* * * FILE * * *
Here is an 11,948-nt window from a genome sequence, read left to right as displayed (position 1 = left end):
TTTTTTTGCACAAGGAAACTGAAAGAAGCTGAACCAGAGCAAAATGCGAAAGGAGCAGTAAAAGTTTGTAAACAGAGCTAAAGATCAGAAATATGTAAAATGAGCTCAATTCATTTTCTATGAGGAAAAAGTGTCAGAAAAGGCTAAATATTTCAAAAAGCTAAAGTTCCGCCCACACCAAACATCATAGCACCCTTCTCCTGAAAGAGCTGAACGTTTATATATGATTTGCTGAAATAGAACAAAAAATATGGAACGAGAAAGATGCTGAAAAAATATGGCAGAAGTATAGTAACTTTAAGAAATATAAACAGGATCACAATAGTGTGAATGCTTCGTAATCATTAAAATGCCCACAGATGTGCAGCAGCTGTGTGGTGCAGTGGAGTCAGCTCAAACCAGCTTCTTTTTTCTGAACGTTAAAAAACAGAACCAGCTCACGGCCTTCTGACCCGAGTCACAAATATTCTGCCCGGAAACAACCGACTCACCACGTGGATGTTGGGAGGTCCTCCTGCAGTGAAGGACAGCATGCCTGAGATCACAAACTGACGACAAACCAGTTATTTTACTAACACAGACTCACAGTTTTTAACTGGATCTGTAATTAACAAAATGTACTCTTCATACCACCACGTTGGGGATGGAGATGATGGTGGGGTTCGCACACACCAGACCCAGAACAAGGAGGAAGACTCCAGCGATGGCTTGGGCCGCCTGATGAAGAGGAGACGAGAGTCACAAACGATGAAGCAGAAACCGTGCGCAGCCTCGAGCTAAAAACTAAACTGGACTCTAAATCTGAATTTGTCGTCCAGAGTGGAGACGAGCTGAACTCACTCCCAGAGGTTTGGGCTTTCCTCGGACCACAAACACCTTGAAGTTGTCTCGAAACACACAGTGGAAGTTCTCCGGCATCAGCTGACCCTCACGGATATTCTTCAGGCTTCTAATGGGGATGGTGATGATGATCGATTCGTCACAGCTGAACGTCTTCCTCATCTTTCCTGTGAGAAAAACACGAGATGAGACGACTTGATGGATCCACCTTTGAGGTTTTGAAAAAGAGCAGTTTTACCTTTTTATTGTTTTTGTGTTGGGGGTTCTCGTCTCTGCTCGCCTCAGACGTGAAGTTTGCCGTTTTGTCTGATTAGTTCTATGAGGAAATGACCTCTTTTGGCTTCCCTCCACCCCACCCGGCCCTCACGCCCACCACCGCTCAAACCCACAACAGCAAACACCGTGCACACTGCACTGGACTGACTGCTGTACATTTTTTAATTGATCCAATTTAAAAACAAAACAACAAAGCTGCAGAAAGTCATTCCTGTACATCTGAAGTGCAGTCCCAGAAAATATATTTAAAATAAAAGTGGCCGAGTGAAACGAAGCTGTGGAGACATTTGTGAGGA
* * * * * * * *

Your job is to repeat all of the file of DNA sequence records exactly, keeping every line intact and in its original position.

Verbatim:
Here is an 11,948-nt window from a genome sequence, read left to right as displayed (position 1 = left end):
TTTTTTTGCACAAGGAAACTGAAAGAAGCTGAACCAGAGCAAAATGCGAAAGGAGCAGTAAAAGTTTGTAAACAGAGCTAAAGATCAGAAATATGTAAAATGAGCTCAATTCATTTTCTATGAGGAAAAAGTGTCAGAAAAGGCTAAATATTTCAAAAAGCTAAAGTTCCGCCCACACCAAACATCATAGCACCCTTCTCCTGAAAGAGCTGAACGTTTATATATGATTTGCTGAAATAGAACAAAAAATATGGAACGAGAAAGATGCTGAAAAAATATGGCAGAAGTATAGTAACTTTAAGAAATATAAACAGGATCACAATAGTGTGAATGCTTCGTAATCATTAAAATGCCCACAGATGTGCAGCAGCTGTGTGGTGCAGTGGAGTCAGCTCAAACCAGCTTCTTTTTTCTGAACGTTAAAAAACAGAACCAGCTCACGGCCTTCTGACCCGAGTCACAAATATTCTGCCCGGAAACAACCGACTCACCACGTGGATGTTGGGAGGTCCTCCTGCAGTGAAGGACAGCATGCCTGAGATCACAAACTGACGACAAACCAGTTATTTTACTAACACAGACTCACAGTTTTTAACTGGATCTGTAATTAACAAAATGTACTCTTCATACCACCACGTTGGGGATGGAGATGATGGTGGGGTTCGCACACACCAGACCCAGAACAAGGAGGAAGACTCCAGCGATGGCTTGGGCCGCCTGATGAAGAGGAGACGAGAGTCACAAACGATGAAGCAGAAACCGTGCGCAGCCTCGAGCTAAAAACTAAACTGGACTCTAAATCTGAATTTGTCGTCCAGAGTGGAGACGAGCTGAACTCACTCCCAGAGGTTTGGGCTTTCCTCGGACCACAAACACCTTGAAGTTGTCTCGAAACACACAGTGGAAGTTCTCCGGCATCAGCTGACCCTCACGGATATTCTTCAGGCTTCTAATGGGGATGGTGATGATGATCGATTCGTCACAGCTGAACGTCTTCCTCATCTTTCCTGTGAGAAAAACACGAGATGAGACGACTTGATGGATCCACCTTTGAGGTTTTGAAAAAGAGCAGTTTTACCTTTTTATTGTTTTTGTGTTGGGGGTTCTCGTCTCTGCTCGCCTCAGACGTGAAGTTTGCCGTTTTGTCTGATTAGTTCTATGAGGAAATGACCTCTTTTGGCTTCCCTCCACCCCACCCGGCCCTCACGCCCACCACCGCTCAAACCCACAACAGCAAACACCGTGCACACTGCACTGGACTGACTGCTGTACATTTTTTAATTGATCCAATTTAAAAACAAAACAACAAAGCTGCAGAAAGTCATTCCTGTACATCTGAAGTGCAGTCCCAGAAAATATATTTAAAATAAAAGTGGCCGAGTGAAACGAAGCTGTGGAGACATTTGTGAGGA